A few episodes refuse to play, but if you have your heart set on any specific serial you should easily be able to find an episode that will work from that serial (pictured below see the show “La Youmal” with 9 available episodes to watch; Also pictured is a cartoon episode playing via video on demand).

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There are on the remote buttons for fast forward and rewind of video on demand shows, but they did not work well for me—being perhaps the only way I could (despite my tries) to make the Talfazat box seize up and start heavily buffering.  Therefore you will likely have to watch your shows start to finish unless Neulion fixes this feature—it is possible this was just my connection.

 

Settings

In addition to the live TV and video on demand features, there is also a “Settings” screen you can access from the home directory.  When you go there after a few moments you will see a readout of your network, showing ip addresses.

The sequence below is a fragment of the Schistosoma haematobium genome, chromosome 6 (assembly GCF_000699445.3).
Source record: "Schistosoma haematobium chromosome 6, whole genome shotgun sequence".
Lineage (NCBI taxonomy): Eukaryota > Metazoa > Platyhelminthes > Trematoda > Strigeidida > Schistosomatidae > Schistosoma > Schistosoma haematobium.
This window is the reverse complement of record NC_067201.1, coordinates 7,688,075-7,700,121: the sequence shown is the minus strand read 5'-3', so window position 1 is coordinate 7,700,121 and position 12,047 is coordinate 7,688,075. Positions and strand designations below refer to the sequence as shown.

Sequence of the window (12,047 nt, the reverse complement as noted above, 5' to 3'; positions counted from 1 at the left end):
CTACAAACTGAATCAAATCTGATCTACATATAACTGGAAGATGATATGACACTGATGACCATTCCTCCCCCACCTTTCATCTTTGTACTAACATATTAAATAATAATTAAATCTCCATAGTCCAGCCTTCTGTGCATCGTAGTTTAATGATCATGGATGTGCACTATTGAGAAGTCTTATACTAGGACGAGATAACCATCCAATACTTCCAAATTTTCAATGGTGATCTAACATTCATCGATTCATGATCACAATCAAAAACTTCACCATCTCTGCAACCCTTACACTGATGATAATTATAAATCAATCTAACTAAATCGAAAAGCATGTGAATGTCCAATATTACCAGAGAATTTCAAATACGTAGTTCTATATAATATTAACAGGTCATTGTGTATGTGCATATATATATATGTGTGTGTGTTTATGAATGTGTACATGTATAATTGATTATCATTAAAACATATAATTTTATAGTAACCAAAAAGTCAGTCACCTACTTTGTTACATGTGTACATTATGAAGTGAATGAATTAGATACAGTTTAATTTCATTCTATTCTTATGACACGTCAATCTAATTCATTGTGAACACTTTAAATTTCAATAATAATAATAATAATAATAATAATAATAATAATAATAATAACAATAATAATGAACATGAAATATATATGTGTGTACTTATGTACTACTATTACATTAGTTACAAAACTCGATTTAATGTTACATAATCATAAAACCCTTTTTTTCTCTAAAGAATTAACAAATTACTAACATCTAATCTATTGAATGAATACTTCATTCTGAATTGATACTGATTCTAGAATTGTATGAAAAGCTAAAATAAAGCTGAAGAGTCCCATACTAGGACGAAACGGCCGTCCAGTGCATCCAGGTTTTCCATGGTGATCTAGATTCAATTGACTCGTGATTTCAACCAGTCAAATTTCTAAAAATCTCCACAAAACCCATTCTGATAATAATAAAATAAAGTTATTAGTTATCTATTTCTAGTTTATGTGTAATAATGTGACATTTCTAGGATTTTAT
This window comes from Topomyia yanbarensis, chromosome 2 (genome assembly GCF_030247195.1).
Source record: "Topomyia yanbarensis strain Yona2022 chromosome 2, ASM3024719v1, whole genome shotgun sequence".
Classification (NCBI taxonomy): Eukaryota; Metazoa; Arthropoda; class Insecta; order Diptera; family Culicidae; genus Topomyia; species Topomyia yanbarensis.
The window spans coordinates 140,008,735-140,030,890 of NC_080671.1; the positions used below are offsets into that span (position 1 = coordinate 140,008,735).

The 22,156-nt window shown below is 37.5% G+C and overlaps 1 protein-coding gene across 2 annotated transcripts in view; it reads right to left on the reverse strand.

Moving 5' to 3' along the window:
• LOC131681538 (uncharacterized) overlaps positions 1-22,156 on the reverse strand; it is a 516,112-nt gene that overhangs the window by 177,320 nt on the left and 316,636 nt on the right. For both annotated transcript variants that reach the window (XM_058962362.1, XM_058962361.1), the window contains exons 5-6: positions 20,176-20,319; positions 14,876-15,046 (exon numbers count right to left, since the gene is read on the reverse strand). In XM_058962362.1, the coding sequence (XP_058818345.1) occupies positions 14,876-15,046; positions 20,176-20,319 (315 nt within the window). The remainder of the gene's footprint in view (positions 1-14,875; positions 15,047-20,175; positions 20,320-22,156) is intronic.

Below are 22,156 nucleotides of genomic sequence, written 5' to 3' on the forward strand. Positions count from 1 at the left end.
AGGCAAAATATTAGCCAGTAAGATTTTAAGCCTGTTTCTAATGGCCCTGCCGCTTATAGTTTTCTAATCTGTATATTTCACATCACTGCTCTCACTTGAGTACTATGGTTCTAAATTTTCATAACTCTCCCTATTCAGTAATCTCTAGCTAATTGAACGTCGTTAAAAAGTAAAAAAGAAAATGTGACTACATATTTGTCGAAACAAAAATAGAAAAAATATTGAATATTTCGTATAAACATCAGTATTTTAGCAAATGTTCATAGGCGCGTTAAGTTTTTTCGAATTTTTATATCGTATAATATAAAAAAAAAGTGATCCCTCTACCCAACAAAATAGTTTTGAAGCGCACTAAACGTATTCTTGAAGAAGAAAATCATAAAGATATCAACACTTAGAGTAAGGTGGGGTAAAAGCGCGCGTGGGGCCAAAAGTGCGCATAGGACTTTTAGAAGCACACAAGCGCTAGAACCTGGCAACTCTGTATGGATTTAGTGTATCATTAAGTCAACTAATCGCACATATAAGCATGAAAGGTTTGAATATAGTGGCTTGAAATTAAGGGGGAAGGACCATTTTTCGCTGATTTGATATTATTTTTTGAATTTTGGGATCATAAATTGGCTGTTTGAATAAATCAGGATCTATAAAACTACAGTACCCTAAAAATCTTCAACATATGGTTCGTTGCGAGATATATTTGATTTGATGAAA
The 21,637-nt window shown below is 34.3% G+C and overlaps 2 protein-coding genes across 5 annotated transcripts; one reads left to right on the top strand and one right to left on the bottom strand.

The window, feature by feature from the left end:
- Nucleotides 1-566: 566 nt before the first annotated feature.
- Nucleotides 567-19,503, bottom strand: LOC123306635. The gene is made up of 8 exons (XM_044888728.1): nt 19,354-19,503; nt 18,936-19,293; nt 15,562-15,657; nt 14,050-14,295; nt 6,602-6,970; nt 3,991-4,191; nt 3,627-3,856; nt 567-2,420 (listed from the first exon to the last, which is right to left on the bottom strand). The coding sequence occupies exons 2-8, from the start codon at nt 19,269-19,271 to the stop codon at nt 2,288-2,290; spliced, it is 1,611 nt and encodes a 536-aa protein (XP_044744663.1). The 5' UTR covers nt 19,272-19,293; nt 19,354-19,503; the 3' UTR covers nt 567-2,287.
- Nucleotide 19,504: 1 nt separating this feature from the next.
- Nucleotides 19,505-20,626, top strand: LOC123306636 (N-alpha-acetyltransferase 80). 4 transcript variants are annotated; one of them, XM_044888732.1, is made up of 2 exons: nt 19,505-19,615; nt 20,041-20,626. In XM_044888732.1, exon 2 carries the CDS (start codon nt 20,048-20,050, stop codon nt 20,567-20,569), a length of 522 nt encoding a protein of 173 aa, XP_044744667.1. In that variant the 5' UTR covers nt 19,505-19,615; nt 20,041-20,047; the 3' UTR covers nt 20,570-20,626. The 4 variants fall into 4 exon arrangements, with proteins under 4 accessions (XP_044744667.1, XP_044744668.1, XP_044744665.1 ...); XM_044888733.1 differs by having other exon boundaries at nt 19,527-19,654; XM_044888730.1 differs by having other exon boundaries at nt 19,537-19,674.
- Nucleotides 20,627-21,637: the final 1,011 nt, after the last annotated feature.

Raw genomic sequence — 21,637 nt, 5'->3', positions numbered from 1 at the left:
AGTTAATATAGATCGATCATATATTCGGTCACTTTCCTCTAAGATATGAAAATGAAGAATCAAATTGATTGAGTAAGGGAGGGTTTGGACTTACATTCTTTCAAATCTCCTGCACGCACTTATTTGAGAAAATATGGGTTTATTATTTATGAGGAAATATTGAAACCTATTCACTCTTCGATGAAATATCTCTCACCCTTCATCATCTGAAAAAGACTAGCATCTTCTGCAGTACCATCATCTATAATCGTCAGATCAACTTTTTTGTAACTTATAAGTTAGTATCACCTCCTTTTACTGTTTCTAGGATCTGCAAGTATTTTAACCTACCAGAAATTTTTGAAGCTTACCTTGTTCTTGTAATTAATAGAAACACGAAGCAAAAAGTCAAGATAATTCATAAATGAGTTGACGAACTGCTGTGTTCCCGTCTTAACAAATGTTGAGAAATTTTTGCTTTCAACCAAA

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Note—as far as I can see there is no benefit in tampering with the settings.

Spotlight

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Another screen at the Talfazat home page.  As yet this is unsupported by Talfazat, likely preserved for future use.

Performance Testing

Capture

Here is a screenshot of Tomato running on the wrt-54g after testing.  The test began with Youtube videos towards the left of the screen (where the three sharp peaks are at about 300 kbits per second about a quarter of the way from the left side of the screen), and ends on the right side of the screen. 

I have a DSL network connection that I tested before doing a quick bench test of the Talfazat box at an average speed of 2.22 Mbits per second downstream.  I came to this number by using Firefox’s Broadband Speed Test and Diagnostics add-on, running the download speed check five times and averaging the results.

From this starting point I then went to my Linksys wrt-54g router running Tomato and watched the bandwidth usage as I did tests of the Talfazat box and other computers on the network accessing Youtube, Boxee, and Veoh.

I turned on Youtube and began watching the District 9 original movie, and my bandwidth usage went to 322.27 kbits/sec, then up to about 410 kbits/sec, and hovered in that area.

I turned on Pandora via Boxee and listened to my music stations, where my bandwidth was again in the same region—about 327.15 kbits/sec.